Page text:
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  • Writer's picturekarri winn

Sustainability - What About Wholeness?

The root of whole and health is hal from the Germainic and Old English derivations. The root of the word holon is holos from Greek derivation. All three of these words share a definition of integration. Integration means an act or the process of integrating b) the state of becoming integrated c) desegregation AND the organization of organic, psychological or social traits and tendencies of a personality into a harmonious whole.[i]

I repeatedly find it interesting when people talk about wholeness and omit any mention of the body. There is spiritual wholeness; emotional wholeness (a lot of what Palmer is interested in,) wholeness of the “self” and so forth and the physical relationship of our organic material to any of these areas are left out of the discussion. Yet, developing a body-centered awareness and ability to sustain systemic movement that is conscious yet grounded is indispensable from integrating the psyche, emotions and spirit with the self. The self doesn’t exist desegregated from the body even if a person’s perceives the mind and body as separate. The body is not a vessel that transports the self from place to place; the body is the mind, spirit and all emotions.

Conscious and purposeful movement is the primary way the human initiates the integration process of the perceptual – motor systems in the body. The infant, guided not by a web of projections (he/she has not yet learned how to make assumptions) is guided purely by intrinsic motivation to experience – all reality is a sensory reality. The desire to discover propels us to creep and then crawl. The ability to move our torso off of the planet, to shift our center of gravity and energy centers away from the earth is a profound moment in our development and then gives us the capacity to move in ever more integrated ways using speeds, directions and desire. Desire builds strength and flexibility in the body, crawling prepares our spine for standing and the hips for walking and strengthens the shoulders, neck and head. This process of integration is necessary for standing, standing (as a baby does is a squat) shifts our energy centers for first time to a vertical alignment, we are facing the world with our hearts out for the first time – a sense of profound expansion and freedom. And then we learn how to walk. At every level, we are learning how to integrate more of the body – we gain greater sensory detail at every stage and more capacity to sustain divergent movements. From walking, we learn how to dance – the ultimate stage in a process of integration whereby all parts can operate in unison and thus a new deep sense of wholeness.

Systemic movement is the basis for health in the body – health as defined by a process of integration. The lymphatic system, or immune system, requires muscular flexion in order to move lymph throughout the body. Think of contraction and expansion that works essentially as a pumping system. All cells need regular nutrients (via the blood) and regular health maintenance (lymph passing through transported by blood) and detriment removed (also via blood). Connective tissue or myofascia, which integrates the entire body, needs constant fluid or it becomes stiff and non-malleable. Systemic movement naturally moves lymph and blood through the entire body, by pumping all the muscles and reaching all cells. Lack of systemic movement will create desegregation and thereby dis-ease. What aids systemic movement, is an individuals consciousness to not only move systemically, but systematically (so all parts are moved in all manners possible) in relationship to structural integration. Awareness of postural alignment as a compass point provides the individual on a daily basis all the information he/she needs to maintain optimum health in the body and consequently optimum health in the self.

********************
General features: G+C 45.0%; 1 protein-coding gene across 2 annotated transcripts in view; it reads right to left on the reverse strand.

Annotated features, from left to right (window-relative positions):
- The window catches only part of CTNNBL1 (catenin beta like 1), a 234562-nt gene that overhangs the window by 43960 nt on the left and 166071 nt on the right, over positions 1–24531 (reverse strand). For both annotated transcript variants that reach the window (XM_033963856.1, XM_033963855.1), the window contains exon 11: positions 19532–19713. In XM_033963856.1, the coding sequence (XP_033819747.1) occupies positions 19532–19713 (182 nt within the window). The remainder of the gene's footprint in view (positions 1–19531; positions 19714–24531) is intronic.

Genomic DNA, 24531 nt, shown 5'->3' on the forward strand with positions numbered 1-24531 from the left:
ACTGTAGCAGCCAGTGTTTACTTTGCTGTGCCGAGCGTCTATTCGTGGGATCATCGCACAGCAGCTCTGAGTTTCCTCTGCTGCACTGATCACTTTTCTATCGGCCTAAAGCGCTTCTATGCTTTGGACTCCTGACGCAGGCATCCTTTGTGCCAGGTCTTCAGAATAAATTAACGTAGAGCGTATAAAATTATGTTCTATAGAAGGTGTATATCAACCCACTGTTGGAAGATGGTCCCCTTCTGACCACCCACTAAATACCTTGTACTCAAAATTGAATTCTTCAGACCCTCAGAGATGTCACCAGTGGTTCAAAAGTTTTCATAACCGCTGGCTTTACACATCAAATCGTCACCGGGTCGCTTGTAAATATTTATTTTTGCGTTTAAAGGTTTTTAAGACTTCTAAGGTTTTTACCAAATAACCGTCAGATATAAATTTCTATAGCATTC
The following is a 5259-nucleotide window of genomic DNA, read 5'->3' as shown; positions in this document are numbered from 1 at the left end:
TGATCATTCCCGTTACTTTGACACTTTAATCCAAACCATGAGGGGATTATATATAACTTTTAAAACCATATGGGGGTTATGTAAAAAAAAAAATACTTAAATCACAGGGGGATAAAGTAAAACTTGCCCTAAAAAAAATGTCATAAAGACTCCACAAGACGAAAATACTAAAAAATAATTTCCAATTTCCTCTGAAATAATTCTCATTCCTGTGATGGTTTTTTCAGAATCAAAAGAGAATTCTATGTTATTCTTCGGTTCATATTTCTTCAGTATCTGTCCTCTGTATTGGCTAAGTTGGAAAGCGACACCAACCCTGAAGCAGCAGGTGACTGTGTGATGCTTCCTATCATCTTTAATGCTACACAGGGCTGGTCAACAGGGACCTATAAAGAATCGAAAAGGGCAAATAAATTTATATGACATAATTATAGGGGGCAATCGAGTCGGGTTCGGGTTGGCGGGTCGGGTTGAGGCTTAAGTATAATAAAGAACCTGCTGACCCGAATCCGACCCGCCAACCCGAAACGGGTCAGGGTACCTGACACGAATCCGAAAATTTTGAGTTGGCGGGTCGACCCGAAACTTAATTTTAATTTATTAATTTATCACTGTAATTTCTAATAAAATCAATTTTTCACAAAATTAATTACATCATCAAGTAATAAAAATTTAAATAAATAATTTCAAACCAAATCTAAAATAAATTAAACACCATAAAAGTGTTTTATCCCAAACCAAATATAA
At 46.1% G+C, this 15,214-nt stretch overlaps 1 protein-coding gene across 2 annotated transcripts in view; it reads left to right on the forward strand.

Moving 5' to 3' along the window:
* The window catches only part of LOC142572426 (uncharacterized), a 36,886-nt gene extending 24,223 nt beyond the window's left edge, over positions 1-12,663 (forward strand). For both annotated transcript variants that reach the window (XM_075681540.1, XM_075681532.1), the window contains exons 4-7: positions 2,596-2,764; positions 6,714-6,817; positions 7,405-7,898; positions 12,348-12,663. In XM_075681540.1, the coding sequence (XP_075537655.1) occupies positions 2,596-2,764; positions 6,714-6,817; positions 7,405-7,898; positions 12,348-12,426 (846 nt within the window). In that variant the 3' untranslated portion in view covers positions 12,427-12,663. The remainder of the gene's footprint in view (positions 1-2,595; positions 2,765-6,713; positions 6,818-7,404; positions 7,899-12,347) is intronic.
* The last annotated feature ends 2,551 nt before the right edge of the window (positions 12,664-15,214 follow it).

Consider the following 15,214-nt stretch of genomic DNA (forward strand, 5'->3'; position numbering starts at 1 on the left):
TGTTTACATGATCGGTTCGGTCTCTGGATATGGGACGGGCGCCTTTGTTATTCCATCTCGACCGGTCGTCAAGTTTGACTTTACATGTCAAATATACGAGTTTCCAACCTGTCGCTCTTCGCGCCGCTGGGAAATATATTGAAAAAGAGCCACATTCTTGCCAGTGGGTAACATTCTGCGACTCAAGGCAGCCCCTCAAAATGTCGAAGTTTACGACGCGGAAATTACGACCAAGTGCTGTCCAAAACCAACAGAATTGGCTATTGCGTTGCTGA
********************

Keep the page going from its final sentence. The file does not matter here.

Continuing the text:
Talking about self and wholeness without talking about how to maintain health and integration in the body will produce only marginal results. The individual must drive their path for wholeness with the body. For example, if a person doesn’t counteract the ongoing force of gravity with an upward thrust, kyphosis of the thoracic spine can occur as the weight of the head falling forward overtime deforms the spine. As the head hangs down, hearing is impaired because the head cannot swivel properly in the C1 and C2 vertebrae so the ears do not catch sound efficaciously. The ability to communicate is adversely affected as information through vision is reduced in scope cause by eyes gazing downward. The upshot is, people with unhealthy and unintegrated bodies think less effectively, operate with less ability to adapt to change[ii] and incur more disease of all varieties more frequently as the lymphatic system is arrested. These types of conditions affect in totality our ability to actively listen, to be centered, to speak to a center, to trust, to feel joy, to experience willingness or the inherent magic of a spirit/soul imbued physical self.

[i] The American Heritage Dictionary of the English Language, 1969.

[ii] The definition of fitness – the ability to adapt to a given circumstance, end or design is extremely relevant in the context of the design and circumstance we live in. The universe is self-aware and consciously evolving through a series of holons – nested systems – that are in a constant state of flux. The only universal constant is change and this affects integration. Our bodies have to be constantly adapting to change – the body in all of its realms: physical, emotional, spiritual, mental.


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